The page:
Legendary blues players were everywhere in Chicago and Bob remembers how he learned to love the blues, the environment and especially the people. “When I was eighteen we could go over to Louisa’s Lounge and the Ace’s would have a regular Monday jam session… with Little Walter’s old band… and I was up there playing with the damn Aces!” He shakes his head. “And I’m going, ‘I don’t deserve this,’ I really didn’t. But you know, I did know how special it was and I always tried to grow into the opportunity of that. ‘Cause to me the Chicago blues and the tradition is so sacred, it’s so beautiful and so powerful and when I heard something that was being played, I’m like, ‘how do I get to that point?’ So I’d ask Carey Bell, Big Walter lesser known guys that were my friends, Big Leon Brooks, Little Willie Anderson and all these people were very open and gave me tips. We’d play together sometimes; just two harp players and I could see how the sounds were and adjust what I was doing, because the harmonica is a hard thing to teach, because everything is happening inside your mouth. It’s not like you can really see, like with a guitar you can see how somebody’s holding their hands. Big Leon would show me some tricks and choking the harp. Louis Myers, the great guitar player and also a great harmonica player he would show me a few things. These were the guys, you know? All the harp players would tend to be at the same shows. Big Walter would play every Sunday over at B.L.U.E.S., if the Aces were playing everybody’s there. I got to meet all these great guys.” He pauses briefly and looks off across the fields surrounding the Hopson Plantation before he adds. “There’s this beautiful tradition I try and uphold… the music that I got to bear witness to, I got to be trained in…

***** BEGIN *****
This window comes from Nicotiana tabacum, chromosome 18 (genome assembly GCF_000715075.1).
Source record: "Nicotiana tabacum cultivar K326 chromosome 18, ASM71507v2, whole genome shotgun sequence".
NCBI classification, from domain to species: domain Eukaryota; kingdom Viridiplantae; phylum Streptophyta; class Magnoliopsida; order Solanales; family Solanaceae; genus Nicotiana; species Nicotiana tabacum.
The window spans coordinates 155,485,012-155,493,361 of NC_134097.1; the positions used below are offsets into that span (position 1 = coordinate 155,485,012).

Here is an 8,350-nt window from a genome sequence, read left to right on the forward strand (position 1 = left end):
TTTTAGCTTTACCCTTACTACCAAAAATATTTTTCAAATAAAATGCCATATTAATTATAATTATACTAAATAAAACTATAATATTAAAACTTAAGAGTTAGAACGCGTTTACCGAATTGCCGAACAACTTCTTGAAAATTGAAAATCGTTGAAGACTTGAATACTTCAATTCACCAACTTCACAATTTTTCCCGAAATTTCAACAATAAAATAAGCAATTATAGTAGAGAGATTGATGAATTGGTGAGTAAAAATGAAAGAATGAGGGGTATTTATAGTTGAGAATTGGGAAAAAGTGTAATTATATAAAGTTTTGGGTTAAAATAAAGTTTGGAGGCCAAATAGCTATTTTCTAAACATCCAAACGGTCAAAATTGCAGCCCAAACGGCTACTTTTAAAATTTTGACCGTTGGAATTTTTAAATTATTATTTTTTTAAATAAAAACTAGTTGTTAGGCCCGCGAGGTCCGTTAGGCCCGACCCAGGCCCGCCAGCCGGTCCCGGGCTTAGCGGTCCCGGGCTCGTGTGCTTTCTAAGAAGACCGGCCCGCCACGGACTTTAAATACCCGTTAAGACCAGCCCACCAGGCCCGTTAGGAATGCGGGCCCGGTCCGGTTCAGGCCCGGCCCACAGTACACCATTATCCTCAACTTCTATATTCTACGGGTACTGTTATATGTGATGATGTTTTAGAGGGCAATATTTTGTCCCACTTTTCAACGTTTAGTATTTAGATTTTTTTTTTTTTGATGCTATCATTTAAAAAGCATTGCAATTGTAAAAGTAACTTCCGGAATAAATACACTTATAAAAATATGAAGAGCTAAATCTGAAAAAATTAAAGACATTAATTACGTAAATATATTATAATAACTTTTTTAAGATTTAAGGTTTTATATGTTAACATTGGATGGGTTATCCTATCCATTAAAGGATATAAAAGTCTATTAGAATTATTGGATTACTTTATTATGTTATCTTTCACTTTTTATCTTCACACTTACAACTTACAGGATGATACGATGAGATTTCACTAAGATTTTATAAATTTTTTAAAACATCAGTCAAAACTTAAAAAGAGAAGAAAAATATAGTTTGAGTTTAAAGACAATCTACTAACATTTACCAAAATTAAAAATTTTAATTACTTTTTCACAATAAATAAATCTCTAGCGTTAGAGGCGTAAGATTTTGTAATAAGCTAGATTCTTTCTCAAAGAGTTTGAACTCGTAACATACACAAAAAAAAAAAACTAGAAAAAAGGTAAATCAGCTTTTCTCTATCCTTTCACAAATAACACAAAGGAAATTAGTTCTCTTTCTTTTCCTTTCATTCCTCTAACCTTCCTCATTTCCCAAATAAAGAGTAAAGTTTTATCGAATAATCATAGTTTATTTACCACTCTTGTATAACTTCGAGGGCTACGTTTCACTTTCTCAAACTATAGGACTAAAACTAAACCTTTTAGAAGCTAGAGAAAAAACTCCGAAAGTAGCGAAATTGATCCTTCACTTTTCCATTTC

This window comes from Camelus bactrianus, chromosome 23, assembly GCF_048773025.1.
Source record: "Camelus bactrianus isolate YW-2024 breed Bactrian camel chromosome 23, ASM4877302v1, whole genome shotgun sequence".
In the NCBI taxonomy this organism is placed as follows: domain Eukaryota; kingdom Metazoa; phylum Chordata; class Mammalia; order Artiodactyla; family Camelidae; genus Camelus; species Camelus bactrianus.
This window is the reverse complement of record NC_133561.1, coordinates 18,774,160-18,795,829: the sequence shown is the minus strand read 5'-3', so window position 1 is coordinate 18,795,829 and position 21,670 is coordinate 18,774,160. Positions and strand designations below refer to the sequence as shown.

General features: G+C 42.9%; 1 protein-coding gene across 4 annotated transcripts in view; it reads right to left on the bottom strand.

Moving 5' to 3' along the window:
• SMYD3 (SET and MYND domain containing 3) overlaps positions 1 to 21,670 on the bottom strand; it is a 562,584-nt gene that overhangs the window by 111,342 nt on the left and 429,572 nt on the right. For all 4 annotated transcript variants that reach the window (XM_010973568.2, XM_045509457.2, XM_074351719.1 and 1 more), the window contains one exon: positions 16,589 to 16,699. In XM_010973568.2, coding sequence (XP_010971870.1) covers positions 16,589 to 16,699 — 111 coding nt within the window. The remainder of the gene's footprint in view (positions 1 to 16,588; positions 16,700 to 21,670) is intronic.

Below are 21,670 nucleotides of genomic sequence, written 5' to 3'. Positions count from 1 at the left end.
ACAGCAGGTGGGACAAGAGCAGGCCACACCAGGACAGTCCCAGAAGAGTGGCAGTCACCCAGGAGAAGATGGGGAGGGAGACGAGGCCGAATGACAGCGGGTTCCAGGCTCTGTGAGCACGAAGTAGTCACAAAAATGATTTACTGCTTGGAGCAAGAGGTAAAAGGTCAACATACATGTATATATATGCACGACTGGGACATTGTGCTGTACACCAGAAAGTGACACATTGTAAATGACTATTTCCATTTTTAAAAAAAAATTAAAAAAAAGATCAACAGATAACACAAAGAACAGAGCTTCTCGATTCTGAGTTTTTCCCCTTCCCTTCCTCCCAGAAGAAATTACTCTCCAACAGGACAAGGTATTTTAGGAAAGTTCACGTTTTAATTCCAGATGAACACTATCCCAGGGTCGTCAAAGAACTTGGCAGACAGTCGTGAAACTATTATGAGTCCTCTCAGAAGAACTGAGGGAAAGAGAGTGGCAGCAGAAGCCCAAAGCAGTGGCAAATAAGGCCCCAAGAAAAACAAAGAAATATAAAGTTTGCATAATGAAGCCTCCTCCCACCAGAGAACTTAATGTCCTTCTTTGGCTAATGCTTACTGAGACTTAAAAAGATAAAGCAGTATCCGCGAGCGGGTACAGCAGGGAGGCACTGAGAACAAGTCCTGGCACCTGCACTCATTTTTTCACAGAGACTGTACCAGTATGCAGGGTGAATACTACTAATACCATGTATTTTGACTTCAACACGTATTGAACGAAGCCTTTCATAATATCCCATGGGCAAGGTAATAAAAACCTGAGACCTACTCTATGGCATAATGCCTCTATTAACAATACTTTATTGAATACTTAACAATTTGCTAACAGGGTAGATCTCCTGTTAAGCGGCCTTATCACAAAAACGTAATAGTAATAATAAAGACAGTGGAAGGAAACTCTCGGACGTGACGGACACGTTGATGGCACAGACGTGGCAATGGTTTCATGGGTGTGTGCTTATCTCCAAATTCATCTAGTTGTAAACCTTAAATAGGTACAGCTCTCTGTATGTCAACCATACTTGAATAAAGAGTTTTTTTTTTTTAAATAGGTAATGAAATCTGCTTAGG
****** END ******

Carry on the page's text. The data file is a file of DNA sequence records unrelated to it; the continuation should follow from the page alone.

When talking with harp players, hell, any blues musicians for that matter; the name Little Walter always looms large. It was no different with Bob. “Little Walter came on the earth and in his 37 years he totally rewrote the rule book on the blues harmonica. He was such a powerful, bright burning ember that he almost had to burn out early. But he left in his wake a whole changed perception of the instrument which very few people could ever speak of in those terms. When you hear those early recordings, you’re hearing somebody splitting the atom. It’s a whole other thing that’s happening. He’s breaking ground, it’s fresh, it’s exciting. It was swooping, it was beautiful and a whole other approach that just took it to another dimension. He was from outer space and left us with this cryptic language of blues harmonica that we are all trying to encode. And its part of everybody’s playing, since him. He’s the guy I listened to the most; of course I loved Big Walter, Snooky and Junior Wells and all the guys I grew up around. I love the current guys that are doing it; everybody brings to the table something cool.”

album/CD cover for  The Henry Gray/Bob Corritore Sessions
The latest from Henry Gray/Bob Corritore and friends